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The importance of IT General Controls

Matt Kelley of Radical Compliance has shared an interview he had with a couple of people from the IIA about IT General Controls (ITGC). It’s in a podcast that you can find, with a write-up, here.

Matt’s piece is worth reading, although I have slight disagreements with these comments:

IT now drives business functions — so your ability to understand and assess IT risk is essential to govern operational, finance or compliance risks as well. You can’t assess and manage those risks independent of considering how IT systems support those business processes, and how weaknesses in IT control might undermine them too.

My problem, slight as it may be, is with the very first part, that “IT drives business functions”. It certainly should not!

Technology supports business functions, as the last part of the excerpt correctly states.

It is important to understand that, similarly, risks to IT processes, systems, and assets only matter in terms of how they affect business risks, and enterprise business risks at that.

In order to understand ITGC as a source of business risk, you need to understand how business controls rely on technology, and then how weaknesses in ITGC processes could affect the continued and proper functioning of (the automated part, including reports of) controls in business processes relied upon to manage business risks.

The IIA has a proven and broadly-adopted methodology for understanding ITGC-related risks as they relate to SOX in the GAIT Methodology (available to IIA members)[1]. It is considered recommended guidance – and I certainly recommend it[2].

The other thing that Matt says as an offhand comment is:

I understand the IIA’s commercial interest in talking up the need for better knowledge of ITGCs, since selling training and certifications is what the IIA does.

That is not “what the IIA does”. The IIA supports the profession of internal auditing and one of the ways it does that is by providing training and certification. It is not a commercial, for-profit organization.

One new training course provided by the IIA is a half-day session on IT General Controls. I realize you can only cover so much in a half day, but I am very surprised that GAIT is not mentioned.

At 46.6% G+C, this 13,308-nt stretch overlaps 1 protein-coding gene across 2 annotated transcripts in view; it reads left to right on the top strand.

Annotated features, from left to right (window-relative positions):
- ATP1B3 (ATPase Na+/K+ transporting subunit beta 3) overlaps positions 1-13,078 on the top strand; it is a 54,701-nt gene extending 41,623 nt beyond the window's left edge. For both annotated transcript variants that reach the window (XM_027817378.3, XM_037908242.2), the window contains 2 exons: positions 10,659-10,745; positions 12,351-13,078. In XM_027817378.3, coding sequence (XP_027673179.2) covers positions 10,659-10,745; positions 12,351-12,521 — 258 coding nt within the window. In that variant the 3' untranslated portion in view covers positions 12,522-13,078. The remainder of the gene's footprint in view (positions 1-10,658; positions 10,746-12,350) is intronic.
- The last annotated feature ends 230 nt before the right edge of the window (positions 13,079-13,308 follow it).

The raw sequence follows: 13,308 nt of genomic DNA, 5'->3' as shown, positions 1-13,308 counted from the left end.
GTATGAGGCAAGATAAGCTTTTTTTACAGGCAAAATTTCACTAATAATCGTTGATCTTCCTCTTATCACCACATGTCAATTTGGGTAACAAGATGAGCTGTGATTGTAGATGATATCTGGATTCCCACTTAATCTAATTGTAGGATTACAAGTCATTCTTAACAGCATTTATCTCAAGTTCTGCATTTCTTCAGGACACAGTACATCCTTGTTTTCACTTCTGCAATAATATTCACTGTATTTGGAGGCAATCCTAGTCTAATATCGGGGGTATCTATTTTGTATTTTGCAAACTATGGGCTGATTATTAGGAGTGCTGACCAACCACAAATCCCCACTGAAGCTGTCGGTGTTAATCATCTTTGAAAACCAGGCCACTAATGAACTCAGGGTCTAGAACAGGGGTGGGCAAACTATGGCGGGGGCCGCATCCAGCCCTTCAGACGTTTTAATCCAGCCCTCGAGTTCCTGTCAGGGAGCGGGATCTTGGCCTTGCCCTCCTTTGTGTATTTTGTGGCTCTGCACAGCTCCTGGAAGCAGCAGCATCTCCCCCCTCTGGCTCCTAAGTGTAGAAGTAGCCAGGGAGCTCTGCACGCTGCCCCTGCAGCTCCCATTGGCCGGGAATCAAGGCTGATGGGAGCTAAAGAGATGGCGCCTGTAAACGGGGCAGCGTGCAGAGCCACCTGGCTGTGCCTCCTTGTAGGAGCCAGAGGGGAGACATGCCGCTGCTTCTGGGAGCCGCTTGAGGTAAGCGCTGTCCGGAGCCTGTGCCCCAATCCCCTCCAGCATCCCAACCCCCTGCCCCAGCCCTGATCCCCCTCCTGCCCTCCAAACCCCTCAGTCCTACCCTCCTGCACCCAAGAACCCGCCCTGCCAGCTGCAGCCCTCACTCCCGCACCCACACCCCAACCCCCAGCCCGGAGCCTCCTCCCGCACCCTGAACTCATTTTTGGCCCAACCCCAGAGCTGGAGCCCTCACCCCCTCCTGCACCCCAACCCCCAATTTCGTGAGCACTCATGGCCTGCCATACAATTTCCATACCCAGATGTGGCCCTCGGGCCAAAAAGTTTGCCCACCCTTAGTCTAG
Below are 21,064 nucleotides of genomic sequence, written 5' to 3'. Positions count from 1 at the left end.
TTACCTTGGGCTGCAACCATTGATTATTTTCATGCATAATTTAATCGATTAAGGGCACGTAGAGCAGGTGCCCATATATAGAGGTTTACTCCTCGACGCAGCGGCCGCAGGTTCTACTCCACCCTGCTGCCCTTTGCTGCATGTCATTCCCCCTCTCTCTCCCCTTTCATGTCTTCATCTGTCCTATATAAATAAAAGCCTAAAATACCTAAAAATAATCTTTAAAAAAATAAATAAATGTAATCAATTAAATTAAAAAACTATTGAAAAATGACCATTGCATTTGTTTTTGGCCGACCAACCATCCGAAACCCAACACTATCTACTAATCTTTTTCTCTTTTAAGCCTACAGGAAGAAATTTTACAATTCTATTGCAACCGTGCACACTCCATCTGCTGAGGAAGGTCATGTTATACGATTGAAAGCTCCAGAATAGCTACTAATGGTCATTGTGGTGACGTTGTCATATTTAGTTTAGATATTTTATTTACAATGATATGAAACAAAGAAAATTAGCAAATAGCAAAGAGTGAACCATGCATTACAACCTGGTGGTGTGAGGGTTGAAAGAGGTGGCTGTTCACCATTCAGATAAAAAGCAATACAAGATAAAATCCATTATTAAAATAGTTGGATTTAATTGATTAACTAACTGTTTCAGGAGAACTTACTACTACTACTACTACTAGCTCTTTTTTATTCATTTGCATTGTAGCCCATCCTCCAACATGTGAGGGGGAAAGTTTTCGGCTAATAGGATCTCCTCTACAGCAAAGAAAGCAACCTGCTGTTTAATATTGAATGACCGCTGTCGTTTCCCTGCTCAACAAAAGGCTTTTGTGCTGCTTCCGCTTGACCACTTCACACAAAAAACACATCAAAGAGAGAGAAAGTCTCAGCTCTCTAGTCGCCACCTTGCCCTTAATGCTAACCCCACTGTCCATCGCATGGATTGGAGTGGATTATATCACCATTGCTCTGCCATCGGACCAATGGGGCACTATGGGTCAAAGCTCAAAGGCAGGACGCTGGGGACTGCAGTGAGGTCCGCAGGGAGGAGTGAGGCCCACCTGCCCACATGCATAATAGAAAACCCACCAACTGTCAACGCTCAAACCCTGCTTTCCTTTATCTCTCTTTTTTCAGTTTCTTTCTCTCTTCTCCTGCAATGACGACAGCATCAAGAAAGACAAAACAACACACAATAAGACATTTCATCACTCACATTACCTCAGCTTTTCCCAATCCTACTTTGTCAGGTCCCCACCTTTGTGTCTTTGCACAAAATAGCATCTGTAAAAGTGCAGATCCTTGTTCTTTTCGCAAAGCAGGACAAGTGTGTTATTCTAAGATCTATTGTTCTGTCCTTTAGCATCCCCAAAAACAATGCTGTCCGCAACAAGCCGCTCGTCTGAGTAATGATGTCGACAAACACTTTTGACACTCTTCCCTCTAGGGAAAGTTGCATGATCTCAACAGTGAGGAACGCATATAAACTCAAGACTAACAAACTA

The GAIT Methodology is only one of three GAIT family methodologies (all of which are hidden, so I will share the links). The other recommended guidance are:

You can also find a very useful FAQ on their web site.

Please note that the GAIT Methodology family dates back to 2007 and 2008, but the content is not at all dated – only the references to the PCAOB standards, which have been updated.

There is one more point to be made: increasingly technology does more than support business processes. It is an essential component of an organization’s products (think of a smart refrigerator or car) and equipment (advance manufacturing). ITGC are critical to understanding related risks here as well.

I hope you enjoy these materials. Please share your comments.

[1] In the past, it was easy to find in the section of the IIA website under Standards and Guidance, and Technology. Now it is essentially hidden from view, so you find it either with a search or using the link I provided.

[2] I should: I am the author.

  1. August 30, 2021 at 8:32 AM

    The average IT-auditor lacks knowledge of how IT works. IT has become more complex over the years, E.g. the internet has evolved largely since 2008 when GIAT was written and with that cloud computing. I bet username/password was still acceptable as means of acces control; now it should at least be 2FA.
    Often, IT General Controls are being audited by using a checklist approach. When you find username/password for acces control the score will be positive. The risk of system managers/administrators with full (root) acces and the possibility to change the audit logs is often overlooked.

    • Norman Marks
      August 30, 2021 at 8:39 AM

      The world has changed, but GAIT remains 100% relevant and valid. Have a look.

      • August 30, 2021 at 10:40 PM

        I agree, as it is presented as a methodology that contains the right steps. In practise, key controls are often assessed by using checklists like in my example, There is no check if the checklist contains the right set of key controls regarding the potential risks.
        Despite this, I’ve also seen IT-auditors of the Big 4 made mistakes when it comes to concluding whether a certain risk (or lack of controls) could even effect the financial statements, not to speak of material misstatements.

    • August 30, 2021 at 12:37 PM

      ‘The average IT-auditor lacks knowledge of how IT works’. That’s rather a sweeping statement. I used to only recruit IT auditors who came from IT, usually programmers, who would study for the ISACA qualification. Is this not generally true?

      • August 30, 2021 at 10:21 PM

        Sorry, should be INTERNAL auditor, not IT-auditor.

  1. August 30, 2021 at 7:45 AM
  2. August 30, 2021 at 9:34 PM

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